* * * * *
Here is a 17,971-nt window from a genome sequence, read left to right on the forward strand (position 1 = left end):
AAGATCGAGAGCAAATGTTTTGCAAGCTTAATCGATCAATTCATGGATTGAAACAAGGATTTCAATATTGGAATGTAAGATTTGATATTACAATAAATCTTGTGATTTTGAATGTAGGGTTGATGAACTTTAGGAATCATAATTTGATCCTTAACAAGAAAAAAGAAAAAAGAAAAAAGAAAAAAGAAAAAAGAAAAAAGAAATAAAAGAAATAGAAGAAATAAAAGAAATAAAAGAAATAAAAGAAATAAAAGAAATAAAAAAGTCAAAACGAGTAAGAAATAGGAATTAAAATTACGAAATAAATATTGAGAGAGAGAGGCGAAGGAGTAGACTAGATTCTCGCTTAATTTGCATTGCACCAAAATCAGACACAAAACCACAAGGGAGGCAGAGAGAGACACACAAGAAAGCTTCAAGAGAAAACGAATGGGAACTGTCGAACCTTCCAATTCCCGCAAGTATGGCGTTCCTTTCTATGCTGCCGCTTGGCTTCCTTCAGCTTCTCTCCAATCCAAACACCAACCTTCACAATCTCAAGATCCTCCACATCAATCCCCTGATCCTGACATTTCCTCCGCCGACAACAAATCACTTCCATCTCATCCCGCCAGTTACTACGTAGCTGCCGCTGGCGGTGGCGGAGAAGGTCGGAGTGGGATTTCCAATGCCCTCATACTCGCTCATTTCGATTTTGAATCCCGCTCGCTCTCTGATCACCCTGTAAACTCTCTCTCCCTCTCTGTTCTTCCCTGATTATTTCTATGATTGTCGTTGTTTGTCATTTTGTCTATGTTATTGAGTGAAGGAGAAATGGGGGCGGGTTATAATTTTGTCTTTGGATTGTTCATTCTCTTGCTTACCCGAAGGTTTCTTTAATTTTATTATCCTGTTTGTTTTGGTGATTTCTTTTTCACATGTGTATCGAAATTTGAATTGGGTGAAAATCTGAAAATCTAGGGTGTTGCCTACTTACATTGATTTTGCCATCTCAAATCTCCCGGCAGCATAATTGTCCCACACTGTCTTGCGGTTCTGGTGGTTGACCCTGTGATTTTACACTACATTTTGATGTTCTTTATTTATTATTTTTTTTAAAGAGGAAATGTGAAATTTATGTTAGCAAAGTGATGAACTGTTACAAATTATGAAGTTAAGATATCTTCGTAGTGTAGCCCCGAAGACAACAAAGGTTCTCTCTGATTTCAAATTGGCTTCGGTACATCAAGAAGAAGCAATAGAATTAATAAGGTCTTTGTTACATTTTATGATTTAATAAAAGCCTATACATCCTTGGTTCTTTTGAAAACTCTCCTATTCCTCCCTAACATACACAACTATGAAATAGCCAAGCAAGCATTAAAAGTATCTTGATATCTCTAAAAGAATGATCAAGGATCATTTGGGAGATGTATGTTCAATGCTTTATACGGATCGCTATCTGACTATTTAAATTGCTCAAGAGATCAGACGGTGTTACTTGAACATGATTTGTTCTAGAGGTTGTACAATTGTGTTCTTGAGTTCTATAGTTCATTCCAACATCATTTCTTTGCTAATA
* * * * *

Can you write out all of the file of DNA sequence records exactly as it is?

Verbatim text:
Here is a 17,971-nt window from a genome sequence, read left to right on the forward strand (position 1 = left end):
AAGATCGAGAGCAAATGTTTTGCAAGCTTAATCGATCAATTCATGGATTGAAACAAGGATTTCAATATTGGAATGTAAGATTTGATATTACAATAAATCTTGTGATTTTGAATGTAGGGTTGATGAACTTTAGGAATCATAATTTGATCCTTAACAAGAAAAAAGAAAAAAGAAAAAAGAAAAAAGAAAAAAGAAAAAAGAAATAAAAGAAATAGAAGAAATAAAAGAAATAAAAGAAATAAAAGAAATAAAAGAAATAAAAAAGTCAAAACGAGTAAGAAATAGGAATTAAAATTACGAAATAAATATTGAGAGAGAGAGGCGAAGGAGTAGACTAGATTCTCGCTTAATTTGCATTGCACCAAAATCAGACACAAAACCACAAGGGAGGCAGAGAGAGACACACAAGAAAGCTTCAAGAGAAAACGAATGGGAACTGTCGAACCTTCCAATTCCCGCAAGTATGGCGTTCCTTTCTATGCTGCCGCTTGGCTTCCTTCAGCTTCTCTCCAATCCAAACACCAACCTTCACAATCTCAAGATCCTCCACATCAATCCCCTGATCCTGACATTTCCTCCGCCGACAACAAATCACTTCCATCTCATCCCGCCAGTTACTACGTAGCTGCCGCTGGCGGTGGCGGAGAAGGTCGGAGTGGGATTTCCAATGCCCTCATACTCGCTCATTTCGATTTTGAATCCCGCTCGCTCTCTGATCACCCTGTAAACTCTCTCTCCCTCTCTGTTCTTCCCTGATTATTTCTATGATTGTCGTTGTTTGTCATTTTGTCTATGTTATTGAGTGAAGGAGAAATGGGGGCGGGTTATAATTTTGTCTTTGGATTGTTCATTCTCTTGCTTACCCGAAGGTTTCTTTAATTTTATTATCCTGTTTGTTTTGGTGATTTCTTTTTCACATGTGTATCGAAATTTGAATTGGGTGAAAATCTGAAAATCTAGGGTGTTGCCTACTTACATTGATTTTGCCATCTCAAATCTCCCGGCAGCATAATTGTCCCACACTGTCTTGCGGTTCTGGTGGTTGACCCTGTGATTTTACACTACATTTTGATGTTCTTTATTTATTATTTTTTTTAAAGAGGAAATGTGAAATTTATGTTAGCAAAGTGATGAACTGTTACAAATTATGAAGTTAAGATATCTTCGTAGTGTAGCCCCGAAGACAACAAAGGTTCTCTCTGATTTCAAATTGGCTTCGGTACATCAAGAAGAAGCAATAGAATTAATAAGGTCTTTGTTACATTTTATGATTTAATAAAAGCCTATACATCCTTGGTTCTTTTGAAAACTCTCCTATTCCTCCCTAACATACACAACTATGAAATAGCCAAGCAAGCATTAAAAGTATCTTGATATCTCTAAAAGAATGATCAAGGATCATTTGGGAGATGTATGTTCAATGCTTTATACGGATCGCTATCTGACTATTTAAATTGCTCAAGAGATCAGACGGTGTTACTTGAACATGATTTGTTCTAGAGGTTGTACAATTGTGTTCTTGAGTTCTATAGTTCATTCCAACATCATTTCTTTGCTAATA